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Kessock Bridge
Beauly Firth, Inverness, Highland
associated engineer
Crouch & Hogg
Ove Arup & Partners
date  1978 - 1982
era  Modern  |  category  Bridge  |  reference  NH665475
ICE reference number  HEW 2536
This kilometre-long bridge over the estuary of the River Ness was, at the time of construction, the largest cable-stayed bridge in Europe and the only bridge of its type in Britain. Its design is said to have been modelled on the Rees Bridge over the Rhine at Dusseldorf in Germany.
Kessock Bridge carries the A9, linking the body of the Highlands to the north and west and replacing the ferries which, in one form or another, provided crossing since as early as 1400. It was designed by Dr Helmut Homberg in association with Cleveland Bridge & Engineering for the Scottish Development Department. The tender sum was 17.24m.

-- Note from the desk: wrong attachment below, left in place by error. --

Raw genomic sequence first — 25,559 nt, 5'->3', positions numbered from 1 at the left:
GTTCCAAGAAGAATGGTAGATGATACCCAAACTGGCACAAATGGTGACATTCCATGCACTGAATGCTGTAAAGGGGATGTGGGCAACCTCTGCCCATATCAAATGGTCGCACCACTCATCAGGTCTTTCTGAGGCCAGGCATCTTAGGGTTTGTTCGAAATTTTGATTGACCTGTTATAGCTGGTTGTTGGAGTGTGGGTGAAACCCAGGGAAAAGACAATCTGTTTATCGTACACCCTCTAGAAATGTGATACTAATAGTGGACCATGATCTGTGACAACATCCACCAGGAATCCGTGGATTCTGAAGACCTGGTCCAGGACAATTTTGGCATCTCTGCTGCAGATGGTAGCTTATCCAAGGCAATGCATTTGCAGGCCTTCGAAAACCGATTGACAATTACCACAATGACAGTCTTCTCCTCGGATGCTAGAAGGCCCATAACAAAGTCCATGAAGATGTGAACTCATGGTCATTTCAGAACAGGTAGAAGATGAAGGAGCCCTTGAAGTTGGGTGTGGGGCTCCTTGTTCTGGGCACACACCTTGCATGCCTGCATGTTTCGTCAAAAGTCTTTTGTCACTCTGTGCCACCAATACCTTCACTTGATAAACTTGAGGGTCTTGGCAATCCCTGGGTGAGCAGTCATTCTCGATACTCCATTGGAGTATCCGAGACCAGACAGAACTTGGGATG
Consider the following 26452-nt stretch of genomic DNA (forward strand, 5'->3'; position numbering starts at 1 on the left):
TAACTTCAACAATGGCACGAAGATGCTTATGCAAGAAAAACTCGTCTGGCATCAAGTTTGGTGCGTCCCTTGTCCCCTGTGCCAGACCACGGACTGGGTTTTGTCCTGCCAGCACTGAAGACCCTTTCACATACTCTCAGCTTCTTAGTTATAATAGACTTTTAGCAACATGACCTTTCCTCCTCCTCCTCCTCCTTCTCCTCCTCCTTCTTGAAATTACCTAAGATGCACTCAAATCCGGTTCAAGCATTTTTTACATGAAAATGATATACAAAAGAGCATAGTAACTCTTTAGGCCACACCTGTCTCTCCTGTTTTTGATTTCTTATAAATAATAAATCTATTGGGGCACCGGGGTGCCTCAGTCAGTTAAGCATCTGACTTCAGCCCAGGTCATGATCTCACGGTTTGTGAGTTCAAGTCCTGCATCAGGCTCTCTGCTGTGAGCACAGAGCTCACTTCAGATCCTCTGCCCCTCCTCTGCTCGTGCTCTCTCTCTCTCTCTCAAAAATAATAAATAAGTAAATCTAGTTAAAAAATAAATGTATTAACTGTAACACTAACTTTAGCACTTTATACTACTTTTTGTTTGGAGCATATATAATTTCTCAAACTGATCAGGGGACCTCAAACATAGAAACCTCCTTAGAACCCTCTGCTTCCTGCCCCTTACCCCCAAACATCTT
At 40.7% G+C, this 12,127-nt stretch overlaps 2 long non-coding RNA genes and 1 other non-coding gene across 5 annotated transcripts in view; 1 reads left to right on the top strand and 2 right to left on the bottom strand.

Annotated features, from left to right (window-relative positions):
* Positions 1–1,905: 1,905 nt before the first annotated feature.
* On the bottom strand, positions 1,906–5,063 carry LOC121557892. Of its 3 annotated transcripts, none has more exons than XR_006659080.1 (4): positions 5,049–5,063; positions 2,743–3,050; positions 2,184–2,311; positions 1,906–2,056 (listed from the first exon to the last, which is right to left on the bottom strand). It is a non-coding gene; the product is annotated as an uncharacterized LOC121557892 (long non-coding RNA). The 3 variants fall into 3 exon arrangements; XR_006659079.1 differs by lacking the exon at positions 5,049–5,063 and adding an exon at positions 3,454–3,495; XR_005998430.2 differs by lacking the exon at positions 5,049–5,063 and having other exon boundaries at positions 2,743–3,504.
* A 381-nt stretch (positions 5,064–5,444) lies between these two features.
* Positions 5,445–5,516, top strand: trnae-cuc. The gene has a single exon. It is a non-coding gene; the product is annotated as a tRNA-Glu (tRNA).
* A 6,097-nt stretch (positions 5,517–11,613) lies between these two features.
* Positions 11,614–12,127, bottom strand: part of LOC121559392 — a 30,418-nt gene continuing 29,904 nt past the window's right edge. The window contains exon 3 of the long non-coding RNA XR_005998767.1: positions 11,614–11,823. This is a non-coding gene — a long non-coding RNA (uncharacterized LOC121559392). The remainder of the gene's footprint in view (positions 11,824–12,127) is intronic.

The bridge's navigation span is 239.9m and is supported by groups of eight spiral-strand steel cables up to a metre in diameter in a harp arrangement. They are suspended from two sets of steel towers that rise 40m above the bridge's deck, founded on piles driven 60m into the seabed. The water at this point is about 12m deep.
The steel superstructure is continuous over the supports. Its open cross-section consists of 40.3m deep plate girders supporting an orthtropic steel deck, that is it has been stiffened to take the required vehicular loads efficiently but also contributes to the structural integrity of the whole bridge..
Designed to withstand wild waters and winds of up to 99mph, the bridge also needs to accommodate potential movement of the Great Glen fault in its northern abutment. This has been achieved by the addition of two 400 tonne hydraulic buffers.
The view from the deck is spectacular and incorporates the Black Isle, Moray coast and Loch Ness.
Designer: Dr Helmut Homberg
Steel contractors: Cleveland Bridge & Engineering
Foundation and concrete contractor: RDL Contracting Ltd
reference sources   CEH SHIHighBr
Location

Kessock Bridge